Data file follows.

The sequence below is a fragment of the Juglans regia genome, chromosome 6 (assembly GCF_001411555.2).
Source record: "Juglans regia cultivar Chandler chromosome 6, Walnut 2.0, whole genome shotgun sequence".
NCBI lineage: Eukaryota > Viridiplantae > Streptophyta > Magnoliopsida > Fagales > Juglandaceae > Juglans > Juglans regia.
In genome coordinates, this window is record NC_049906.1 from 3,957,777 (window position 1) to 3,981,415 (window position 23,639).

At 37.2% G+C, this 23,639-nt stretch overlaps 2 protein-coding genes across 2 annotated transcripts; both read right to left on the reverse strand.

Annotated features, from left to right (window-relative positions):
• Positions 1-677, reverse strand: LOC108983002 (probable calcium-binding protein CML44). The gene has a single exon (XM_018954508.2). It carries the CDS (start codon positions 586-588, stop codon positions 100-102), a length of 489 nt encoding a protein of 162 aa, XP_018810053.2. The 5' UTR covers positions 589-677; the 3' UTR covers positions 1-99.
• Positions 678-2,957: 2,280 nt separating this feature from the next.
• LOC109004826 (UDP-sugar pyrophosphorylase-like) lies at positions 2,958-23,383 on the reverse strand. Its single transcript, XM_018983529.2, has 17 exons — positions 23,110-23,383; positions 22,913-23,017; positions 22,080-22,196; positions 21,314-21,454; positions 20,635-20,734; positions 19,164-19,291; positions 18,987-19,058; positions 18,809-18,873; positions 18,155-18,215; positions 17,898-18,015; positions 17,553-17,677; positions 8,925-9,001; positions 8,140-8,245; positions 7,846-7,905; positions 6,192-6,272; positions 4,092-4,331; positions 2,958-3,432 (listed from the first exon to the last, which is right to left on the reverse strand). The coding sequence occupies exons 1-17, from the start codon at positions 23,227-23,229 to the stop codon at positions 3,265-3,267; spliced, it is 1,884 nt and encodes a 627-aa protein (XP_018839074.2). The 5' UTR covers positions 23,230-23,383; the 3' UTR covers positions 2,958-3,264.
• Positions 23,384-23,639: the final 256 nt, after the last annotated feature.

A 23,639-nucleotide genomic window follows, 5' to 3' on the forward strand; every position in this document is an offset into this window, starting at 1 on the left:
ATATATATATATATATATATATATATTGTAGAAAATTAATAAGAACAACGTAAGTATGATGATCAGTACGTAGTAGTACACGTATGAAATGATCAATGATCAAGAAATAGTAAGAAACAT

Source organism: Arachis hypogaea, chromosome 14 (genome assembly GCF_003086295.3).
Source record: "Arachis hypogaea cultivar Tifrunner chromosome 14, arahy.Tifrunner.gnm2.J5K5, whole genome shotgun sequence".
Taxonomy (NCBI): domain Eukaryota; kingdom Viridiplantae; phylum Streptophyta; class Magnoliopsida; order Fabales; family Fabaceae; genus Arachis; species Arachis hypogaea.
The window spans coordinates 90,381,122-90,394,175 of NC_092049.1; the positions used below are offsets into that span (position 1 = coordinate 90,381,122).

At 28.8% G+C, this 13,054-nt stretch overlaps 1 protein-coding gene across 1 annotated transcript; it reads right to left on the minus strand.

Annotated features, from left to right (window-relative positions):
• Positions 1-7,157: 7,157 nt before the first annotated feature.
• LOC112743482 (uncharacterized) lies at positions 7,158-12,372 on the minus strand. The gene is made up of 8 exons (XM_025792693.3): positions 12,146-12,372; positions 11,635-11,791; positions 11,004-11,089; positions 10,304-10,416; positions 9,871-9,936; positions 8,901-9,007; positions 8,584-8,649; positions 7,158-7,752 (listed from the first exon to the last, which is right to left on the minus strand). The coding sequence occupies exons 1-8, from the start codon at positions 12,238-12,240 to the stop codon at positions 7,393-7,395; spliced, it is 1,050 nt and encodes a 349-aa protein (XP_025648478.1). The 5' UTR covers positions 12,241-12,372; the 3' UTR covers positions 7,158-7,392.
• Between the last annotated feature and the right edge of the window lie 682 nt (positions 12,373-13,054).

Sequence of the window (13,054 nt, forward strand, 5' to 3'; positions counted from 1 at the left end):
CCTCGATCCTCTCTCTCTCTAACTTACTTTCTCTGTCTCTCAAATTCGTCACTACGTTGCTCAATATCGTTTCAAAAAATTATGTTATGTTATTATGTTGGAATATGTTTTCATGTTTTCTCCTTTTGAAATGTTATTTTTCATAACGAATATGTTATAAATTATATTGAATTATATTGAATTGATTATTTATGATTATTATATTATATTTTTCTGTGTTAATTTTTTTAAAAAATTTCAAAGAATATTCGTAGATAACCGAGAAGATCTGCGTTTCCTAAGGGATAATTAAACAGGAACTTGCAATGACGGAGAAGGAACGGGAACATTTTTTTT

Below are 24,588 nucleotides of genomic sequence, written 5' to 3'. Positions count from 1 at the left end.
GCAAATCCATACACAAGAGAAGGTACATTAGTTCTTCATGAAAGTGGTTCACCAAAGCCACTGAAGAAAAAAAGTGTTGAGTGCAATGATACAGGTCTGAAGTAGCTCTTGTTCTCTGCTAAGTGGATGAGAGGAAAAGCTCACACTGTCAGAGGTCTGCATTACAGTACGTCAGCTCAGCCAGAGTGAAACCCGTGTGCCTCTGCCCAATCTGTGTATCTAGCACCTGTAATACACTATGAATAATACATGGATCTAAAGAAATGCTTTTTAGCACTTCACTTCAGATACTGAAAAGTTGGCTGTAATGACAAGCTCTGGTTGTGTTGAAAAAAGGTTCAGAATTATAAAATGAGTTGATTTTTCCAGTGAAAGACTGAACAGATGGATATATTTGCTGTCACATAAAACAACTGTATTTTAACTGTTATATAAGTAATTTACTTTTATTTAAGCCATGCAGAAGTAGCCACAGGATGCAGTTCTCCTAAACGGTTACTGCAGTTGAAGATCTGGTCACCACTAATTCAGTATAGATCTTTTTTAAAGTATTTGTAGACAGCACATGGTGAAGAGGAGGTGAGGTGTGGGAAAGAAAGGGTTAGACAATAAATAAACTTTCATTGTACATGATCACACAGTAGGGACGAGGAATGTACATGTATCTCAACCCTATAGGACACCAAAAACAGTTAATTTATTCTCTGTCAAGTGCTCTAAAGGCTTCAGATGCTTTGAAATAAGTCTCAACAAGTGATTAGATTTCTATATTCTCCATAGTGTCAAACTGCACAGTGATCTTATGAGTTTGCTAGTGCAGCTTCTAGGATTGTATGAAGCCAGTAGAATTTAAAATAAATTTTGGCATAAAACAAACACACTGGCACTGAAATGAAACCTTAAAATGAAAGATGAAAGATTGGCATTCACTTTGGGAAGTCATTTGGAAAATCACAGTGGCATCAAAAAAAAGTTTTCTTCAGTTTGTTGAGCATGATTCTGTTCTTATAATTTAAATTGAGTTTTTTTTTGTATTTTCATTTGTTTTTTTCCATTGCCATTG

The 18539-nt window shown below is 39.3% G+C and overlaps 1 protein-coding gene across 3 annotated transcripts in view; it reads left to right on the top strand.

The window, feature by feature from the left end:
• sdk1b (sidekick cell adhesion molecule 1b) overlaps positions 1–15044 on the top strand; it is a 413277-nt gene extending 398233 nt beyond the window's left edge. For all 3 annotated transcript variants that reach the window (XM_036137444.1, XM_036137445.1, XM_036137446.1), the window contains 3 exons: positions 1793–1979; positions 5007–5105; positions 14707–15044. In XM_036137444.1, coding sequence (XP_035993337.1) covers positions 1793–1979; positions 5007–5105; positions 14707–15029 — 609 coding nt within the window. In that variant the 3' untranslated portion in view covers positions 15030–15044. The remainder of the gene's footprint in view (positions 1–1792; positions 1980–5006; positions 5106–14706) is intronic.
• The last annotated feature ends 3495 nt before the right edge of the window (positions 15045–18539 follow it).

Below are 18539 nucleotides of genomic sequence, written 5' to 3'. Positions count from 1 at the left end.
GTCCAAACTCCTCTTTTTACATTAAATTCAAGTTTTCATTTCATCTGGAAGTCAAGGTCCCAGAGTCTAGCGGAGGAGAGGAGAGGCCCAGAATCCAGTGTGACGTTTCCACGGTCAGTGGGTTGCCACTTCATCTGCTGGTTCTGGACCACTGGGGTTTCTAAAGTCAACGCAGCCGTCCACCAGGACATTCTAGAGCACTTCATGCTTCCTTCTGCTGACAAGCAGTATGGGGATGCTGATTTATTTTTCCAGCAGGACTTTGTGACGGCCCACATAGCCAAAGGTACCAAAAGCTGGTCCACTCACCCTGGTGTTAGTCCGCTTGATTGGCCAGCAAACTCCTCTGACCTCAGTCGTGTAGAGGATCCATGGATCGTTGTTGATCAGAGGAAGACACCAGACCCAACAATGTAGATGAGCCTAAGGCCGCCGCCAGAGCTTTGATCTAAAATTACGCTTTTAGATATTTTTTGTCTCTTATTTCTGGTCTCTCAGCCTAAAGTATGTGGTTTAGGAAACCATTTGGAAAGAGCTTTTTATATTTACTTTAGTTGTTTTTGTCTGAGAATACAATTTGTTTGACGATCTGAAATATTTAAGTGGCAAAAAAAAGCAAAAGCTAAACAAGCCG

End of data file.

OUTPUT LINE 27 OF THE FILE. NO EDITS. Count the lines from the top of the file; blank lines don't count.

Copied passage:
The window, feature by feature from the left end: